If the prospect doesn’t pick up the phone, try connecting on LinkedIn. Still no luck? Reach out again and be as relevant as you can. Craft an email that grabs them. Keep working on the interaction until you see a spark. Earn the right to ask them what their favorite communication channel is — and meet them there.


How do I qualify a sales prospect?

Qualifying a prospect is an important piece of the puzzle, but don’t mistake “qualifying” for “deciding whether someone is important.” Everyone you talk to is important — because if they’re not the right person to talk to, then they can point you to the person who is.

Here are questions to help you qualify whether a prospect is a good fit:

Is this the right person?

  • Does the prospect match your ideal customer profile?
  • Are they already interested in your product?
  • Can they influence the deal, or even decide to buy it?

Is this the right company?

  • Is it in your territory?
  • Is the industry a good fit?
  • What’s the size of their organisation? (Don’t just think of how many employees they have. If you’re selling a subscription or usage-based service, then also think about the size of their consumption.)

Is this the right project?

  • Is the department funded to pay your price?
  • Will the project be a priority this year for the company?
  • Will the team be using the product for the right use case — in a way that will create an impact?

How can I move sales prospects to the next stage in the sales cycle?

Research is important, but you’ll need more than that to take the conversation to the next level. After all, it’s just as easy for prospects to research us as it is for us to research them. We won’t get anywhere with them by repeating the same general information on your company’s website.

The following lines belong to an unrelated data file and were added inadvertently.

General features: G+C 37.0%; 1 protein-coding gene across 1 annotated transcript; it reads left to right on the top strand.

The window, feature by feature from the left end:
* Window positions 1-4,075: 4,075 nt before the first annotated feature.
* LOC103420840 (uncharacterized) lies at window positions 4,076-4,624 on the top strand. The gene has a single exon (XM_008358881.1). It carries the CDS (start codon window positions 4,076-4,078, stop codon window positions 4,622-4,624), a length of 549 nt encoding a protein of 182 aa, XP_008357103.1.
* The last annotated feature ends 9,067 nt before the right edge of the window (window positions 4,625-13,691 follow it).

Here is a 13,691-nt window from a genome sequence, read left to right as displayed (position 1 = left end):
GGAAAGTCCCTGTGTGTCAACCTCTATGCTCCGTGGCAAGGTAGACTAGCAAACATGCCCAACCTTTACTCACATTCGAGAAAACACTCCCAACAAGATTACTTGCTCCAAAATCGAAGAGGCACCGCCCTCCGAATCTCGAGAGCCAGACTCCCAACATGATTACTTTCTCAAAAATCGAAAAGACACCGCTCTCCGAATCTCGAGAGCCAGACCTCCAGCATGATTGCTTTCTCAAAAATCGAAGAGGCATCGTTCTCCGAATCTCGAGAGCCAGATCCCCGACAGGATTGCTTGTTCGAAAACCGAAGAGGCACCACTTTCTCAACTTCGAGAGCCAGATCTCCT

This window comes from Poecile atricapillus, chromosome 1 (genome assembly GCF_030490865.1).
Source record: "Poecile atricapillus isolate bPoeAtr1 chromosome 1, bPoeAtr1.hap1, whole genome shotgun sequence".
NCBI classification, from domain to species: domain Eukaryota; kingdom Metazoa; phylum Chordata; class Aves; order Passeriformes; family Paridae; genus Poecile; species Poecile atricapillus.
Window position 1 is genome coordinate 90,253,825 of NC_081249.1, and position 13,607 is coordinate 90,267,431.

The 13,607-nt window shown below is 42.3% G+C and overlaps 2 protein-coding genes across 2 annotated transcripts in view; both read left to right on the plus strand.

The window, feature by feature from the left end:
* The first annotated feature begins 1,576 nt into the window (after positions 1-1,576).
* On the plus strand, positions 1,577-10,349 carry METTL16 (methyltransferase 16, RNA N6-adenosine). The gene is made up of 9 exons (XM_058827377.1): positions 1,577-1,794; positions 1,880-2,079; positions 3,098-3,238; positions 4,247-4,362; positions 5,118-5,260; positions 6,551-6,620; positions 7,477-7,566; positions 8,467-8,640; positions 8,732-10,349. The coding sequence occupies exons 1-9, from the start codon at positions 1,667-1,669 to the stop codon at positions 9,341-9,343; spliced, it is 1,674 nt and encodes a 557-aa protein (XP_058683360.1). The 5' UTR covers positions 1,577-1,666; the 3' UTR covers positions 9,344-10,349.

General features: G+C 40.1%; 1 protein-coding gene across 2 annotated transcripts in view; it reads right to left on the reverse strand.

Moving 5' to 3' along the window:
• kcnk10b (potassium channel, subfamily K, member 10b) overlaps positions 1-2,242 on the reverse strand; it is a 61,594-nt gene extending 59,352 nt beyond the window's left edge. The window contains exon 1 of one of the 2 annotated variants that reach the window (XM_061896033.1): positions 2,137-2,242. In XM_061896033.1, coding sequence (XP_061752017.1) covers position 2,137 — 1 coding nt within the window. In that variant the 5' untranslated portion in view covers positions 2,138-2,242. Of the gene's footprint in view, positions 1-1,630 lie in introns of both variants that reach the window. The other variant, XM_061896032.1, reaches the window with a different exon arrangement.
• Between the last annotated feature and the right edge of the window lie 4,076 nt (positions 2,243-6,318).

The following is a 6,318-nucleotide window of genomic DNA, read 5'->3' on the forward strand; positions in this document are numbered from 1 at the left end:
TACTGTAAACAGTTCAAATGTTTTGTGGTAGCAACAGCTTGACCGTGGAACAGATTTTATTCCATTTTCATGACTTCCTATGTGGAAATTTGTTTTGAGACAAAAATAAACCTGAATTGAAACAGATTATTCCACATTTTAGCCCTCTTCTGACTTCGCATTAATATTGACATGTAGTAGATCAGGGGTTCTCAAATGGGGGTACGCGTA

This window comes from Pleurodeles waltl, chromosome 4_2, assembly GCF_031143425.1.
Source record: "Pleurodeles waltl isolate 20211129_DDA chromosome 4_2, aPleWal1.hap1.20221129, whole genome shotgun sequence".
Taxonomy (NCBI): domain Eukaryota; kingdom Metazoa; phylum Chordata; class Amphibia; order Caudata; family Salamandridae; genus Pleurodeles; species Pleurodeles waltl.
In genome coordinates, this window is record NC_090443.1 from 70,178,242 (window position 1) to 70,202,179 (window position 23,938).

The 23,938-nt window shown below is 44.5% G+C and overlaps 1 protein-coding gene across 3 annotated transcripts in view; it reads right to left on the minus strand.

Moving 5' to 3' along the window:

How can you go deep, and bring them an insight that no one else has? You’ll need to learn their accent — not just their language — and become knowledgeable about their lives at work. That means learning about specific trends in their industries, their companies, and even their lives.

Ready to take your very best practices for prospecting, and set them into motion at scale? Sales Cadences lets sales managers set steps for sellers to follow — things like: when to email versus call, what call script to use, and what material to send if they say no. Read about Sales Cadences here.

How can I keep the conversation moving?

Don’t just think about closing the deal. Think about closing every step of the deal. It can be easy to get carried away in your excitement to move the conversation along.

Here's how:

Obsess over the next step.

Don’t forget to end every conversation with a question. “Can we connect for five minutes after you’ve taken a look?” “Is there someone on your team I could work with on that?” “If you’re not the right person to ask, can you tell me who is?”

Advance but qualify.

Prospecting is all about marching onward. But don’t over-focus on a deal that won’t be worth the effort. As you move the conversation forward, you need to keep qualifying at the same time. At every stage, ask whether the prospect is still a fit. Qualification also means making sure that they’re ready to move onto the next step.

You won’t have all the answers, but someone else will.

Selling is a team sport. You need to lean on everyone you can to get the information you need. Ask subject matter experts at your company to teach you about a new domain. Reach out to technical and digital advisors to help you map out a solution. Ask marketing for help with a new pitch. You don’t have to do this alone.


More Resources

Research and Report

State of Sales Report


Sales Rep Training 101